Most plants wither in the arid intensity of a drought. But a few persist, staving off the stresses of heat and dehydration. The roots of that resilience have long been a mystery, one with major implications for improving agriculture in drier climates. But in one recent study, CALS biochemist Michael Sussman unlocked a key piece of the puzzle.
Working with lab plants, Sussman identified a suite of proteins that the hormone abscisic acid acts on to control how plants respond to environmental stresses such as drought, radiation and extreme heat or cold. Knowing the hormone’s targets within a cell could help scientists learn how to trigger a plant’s natural defenses, such as the ability to go into a dormant phase, enabling it to better survive drought or other environmental threats.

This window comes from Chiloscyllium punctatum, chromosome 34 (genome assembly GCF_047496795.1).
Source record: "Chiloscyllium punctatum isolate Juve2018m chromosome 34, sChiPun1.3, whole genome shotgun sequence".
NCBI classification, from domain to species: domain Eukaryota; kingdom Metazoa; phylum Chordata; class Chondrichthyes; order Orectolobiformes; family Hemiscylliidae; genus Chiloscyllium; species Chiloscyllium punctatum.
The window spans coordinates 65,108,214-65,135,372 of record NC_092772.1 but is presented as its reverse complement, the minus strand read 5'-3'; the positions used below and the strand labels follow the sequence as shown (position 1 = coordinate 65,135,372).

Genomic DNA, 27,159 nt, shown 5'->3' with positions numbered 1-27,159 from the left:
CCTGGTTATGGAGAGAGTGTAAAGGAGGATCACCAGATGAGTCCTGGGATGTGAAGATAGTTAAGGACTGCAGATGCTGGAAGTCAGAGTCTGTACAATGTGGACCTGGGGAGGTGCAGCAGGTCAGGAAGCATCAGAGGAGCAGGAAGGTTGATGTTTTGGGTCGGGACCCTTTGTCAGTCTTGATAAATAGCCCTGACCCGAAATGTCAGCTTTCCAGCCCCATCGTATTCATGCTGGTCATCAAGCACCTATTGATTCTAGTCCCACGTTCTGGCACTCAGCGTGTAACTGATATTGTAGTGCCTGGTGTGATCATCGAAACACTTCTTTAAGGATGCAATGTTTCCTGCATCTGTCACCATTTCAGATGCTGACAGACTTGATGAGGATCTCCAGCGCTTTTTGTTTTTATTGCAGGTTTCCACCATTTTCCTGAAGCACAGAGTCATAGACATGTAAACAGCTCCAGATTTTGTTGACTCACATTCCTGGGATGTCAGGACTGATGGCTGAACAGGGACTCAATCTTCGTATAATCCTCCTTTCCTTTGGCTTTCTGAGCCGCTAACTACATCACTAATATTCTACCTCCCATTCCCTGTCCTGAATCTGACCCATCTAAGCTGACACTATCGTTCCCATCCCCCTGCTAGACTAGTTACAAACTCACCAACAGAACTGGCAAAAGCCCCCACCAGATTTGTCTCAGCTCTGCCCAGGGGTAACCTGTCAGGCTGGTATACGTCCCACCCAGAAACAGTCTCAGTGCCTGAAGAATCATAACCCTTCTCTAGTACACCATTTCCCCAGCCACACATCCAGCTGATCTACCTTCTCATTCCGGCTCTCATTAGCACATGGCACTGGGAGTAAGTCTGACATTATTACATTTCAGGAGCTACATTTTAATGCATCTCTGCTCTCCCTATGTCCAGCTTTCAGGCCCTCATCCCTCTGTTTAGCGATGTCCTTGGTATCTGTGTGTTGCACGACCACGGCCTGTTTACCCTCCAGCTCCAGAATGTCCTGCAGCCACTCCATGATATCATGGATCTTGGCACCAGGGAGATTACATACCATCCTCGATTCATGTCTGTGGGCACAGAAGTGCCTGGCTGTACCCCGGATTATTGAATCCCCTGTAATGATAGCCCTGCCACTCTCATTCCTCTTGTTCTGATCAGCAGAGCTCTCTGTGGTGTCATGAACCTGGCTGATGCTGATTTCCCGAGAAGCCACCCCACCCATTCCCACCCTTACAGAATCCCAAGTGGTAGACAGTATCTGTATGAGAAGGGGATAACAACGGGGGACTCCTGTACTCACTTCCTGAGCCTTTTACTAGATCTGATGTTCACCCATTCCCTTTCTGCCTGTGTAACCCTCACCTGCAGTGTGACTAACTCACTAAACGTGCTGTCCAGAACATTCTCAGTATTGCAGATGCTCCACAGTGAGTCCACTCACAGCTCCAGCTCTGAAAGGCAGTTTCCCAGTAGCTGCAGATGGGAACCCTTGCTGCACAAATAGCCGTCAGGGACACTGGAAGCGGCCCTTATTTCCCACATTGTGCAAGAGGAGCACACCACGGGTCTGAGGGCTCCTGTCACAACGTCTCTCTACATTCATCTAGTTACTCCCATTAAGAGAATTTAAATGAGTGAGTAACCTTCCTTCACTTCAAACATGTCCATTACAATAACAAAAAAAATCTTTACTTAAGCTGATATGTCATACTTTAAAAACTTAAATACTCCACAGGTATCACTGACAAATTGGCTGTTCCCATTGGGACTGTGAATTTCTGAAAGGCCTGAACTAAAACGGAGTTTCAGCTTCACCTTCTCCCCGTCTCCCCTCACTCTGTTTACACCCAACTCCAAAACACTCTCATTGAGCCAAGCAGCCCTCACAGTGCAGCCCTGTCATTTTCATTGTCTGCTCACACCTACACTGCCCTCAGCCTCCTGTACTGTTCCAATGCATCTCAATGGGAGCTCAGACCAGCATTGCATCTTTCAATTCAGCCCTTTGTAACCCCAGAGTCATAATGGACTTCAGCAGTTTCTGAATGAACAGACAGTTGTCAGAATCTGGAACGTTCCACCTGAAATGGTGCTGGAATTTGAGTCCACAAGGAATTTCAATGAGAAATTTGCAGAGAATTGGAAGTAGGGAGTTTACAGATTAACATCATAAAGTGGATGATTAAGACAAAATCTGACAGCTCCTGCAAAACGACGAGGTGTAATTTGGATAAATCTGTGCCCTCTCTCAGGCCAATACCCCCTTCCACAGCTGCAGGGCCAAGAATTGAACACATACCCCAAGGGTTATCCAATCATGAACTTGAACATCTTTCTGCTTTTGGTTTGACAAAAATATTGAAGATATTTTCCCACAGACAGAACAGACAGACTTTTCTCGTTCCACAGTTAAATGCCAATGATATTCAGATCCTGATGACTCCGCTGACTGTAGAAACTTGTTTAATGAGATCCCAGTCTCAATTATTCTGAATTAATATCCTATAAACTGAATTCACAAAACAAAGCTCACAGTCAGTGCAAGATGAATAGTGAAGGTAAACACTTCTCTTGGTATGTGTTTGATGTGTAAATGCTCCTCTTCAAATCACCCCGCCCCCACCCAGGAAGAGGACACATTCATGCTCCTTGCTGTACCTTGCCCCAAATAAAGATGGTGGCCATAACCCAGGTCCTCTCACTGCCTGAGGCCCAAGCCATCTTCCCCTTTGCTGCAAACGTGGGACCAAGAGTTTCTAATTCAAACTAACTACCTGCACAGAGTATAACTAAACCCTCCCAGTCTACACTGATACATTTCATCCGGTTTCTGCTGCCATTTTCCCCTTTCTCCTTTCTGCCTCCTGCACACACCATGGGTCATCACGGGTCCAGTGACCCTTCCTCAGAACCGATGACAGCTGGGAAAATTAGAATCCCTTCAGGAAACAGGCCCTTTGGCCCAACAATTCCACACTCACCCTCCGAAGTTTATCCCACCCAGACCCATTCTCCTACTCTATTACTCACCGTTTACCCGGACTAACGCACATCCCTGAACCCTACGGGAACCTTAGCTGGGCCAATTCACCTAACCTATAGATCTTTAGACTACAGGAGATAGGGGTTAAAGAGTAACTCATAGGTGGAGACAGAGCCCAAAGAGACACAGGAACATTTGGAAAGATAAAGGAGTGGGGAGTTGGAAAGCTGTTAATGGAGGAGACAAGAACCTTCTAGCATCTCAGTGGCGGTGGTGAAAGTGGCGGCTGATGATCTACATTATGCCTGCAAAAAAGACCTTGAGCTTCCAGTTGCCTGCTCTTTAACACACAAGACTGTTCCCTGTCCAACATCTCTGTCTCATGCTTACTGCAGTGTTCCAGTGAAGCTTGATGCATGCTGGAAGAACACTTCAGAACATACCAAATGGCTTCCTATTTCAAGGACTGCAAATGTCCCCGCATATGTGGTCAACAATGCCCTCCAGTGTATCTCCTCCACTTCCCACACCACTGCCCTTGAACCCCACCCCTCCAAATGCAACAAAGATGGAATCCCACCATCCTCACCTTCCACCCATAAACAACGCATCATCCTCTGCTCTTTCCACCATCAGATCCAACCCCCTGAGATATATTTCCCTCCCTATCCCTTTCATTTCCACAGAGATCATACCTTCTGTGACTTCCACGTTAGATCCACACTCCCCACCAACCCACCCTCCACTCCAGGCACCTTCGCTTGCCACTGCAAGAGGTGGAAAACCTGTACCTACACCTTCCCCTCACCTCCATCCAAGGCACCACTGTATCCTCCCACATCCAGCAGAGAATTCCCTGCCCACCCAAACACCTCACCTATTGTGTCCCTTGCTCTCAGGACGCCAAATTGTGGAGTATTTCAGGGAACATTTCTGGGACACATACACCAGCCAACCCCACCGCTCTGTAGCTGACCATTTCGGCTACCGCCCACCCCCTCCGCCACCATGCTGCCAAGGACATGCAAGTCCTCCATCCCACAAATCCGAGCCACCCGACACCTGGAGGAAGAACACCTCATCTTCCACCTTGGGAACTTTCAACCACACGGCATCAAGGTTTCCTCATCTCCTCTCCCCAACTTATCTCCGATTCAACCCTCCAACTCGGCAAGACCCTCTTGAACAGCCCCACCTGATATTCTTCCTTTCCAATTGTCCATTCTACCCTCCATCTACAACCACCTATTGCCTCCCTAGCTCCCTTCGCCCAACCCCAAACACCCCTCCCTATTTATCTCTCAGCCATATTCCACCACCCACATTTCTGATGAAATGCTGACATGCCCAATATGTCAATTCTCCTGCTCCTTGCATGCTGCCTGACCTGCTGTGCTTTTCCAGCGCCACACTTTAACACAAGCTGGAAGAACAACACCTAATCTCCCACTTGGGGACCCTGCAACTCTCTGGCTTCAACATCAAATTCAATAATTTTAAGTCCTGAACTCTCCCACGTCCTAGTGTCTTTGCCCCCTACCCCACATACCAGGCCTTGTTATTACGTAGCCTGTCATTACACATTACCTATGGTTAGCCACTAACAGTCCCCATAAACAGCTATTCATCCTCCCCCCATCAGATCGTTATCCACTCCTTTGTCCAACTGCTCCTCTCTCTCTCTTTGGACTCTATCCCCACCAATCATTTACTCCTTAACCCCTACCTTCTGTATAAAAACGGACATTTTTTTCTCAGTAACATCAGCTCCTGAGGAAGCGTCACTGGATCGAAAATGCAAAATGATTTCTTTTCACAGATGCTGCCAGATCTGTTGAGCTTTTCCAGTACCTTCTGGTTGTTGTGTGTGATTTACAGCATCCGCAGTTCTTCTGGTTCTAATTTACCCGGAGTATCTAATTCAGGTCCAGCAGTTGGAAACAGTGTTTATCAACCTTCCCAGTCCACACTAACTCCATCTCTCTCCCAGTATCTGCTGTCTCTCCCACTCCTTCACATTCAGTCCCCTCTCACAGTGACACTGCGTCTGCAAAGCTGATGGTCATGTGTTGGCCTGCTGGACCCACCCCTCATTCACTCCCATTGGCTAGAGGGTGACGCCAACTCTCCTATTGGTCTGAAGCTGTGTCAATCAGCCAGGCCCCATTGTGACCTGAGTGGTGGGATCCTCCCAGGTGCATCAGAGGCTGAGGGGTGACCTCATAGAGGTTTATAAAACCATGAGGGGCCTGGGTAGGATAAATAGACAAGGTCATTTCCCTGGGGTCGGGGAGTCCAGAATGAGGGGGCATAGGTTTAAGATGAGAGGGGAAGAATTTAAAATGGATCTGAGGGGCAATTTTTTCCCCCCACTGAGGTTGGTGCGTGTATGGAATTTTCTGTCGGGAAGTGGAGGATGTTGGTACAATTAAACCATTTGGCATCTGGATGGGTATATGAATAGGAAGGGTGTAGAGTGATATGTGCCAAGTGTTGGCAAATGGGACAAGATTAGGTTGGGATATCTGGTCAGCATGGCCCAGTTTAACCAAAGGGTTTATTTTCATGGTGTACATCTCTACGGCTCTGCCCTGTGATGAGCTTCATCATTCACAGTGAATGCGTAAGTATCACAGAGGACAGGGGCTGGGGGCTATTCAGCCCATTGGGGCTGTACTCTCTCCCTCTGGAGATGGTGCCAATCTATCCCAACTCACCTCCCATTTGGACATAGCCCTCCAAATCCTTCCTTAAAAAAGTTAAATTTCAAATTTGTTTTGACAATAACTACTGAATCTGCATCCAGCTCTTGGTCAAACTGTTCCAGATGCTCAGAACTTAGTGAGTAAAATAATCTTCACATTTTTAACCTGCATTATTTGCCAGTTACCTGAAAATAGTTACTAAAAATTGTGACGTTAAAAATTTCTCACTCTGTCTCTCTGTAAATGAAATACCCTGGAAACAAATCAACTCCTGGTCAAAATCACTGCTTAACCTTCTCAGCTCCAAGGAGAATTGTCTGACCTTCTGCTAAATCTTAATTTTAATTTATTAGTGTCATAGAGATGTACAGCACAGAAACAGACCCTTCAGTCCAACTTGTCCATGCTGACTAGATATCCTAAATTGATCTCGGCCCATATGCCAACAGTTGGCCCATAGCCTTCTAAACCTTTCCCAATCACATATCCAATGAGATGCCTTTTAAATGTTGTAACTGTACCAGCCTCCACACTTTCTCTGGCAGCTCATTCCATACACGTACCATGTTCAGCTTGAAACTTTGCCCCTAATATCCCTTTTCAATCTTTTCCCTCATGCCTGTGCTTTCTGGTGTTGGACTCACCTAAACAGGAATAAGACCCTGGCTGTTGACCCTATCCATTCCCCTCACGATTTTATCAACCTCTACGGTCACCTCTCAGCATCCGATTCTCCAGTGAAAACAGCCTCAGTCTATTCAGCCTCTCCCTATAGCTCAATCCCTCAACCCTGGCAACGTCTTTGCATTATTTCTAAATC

Breeding plants with better drought resistance could improve agricultural production on marginal lands and expand agriculture into hotter, drier parts of the planet. It’s also considered an important route for equipping plants to deal with global climate change, which is already altering patterns of precipitation worldwide.
“If we can figure out how this works with crops and make them able to resist drought, the benefits would be enormous,” says Sussman. “These are the first baby steps to understand the effects of dehydration in plants, and it may give us the opportunity to develop crops that can withstand this kind of stress in the field.”This article was posted in Agriculture, Environment, Fall 2010, On Henry Mall and tagged Biochemistry, climate, Plant breeding and genetics, plants.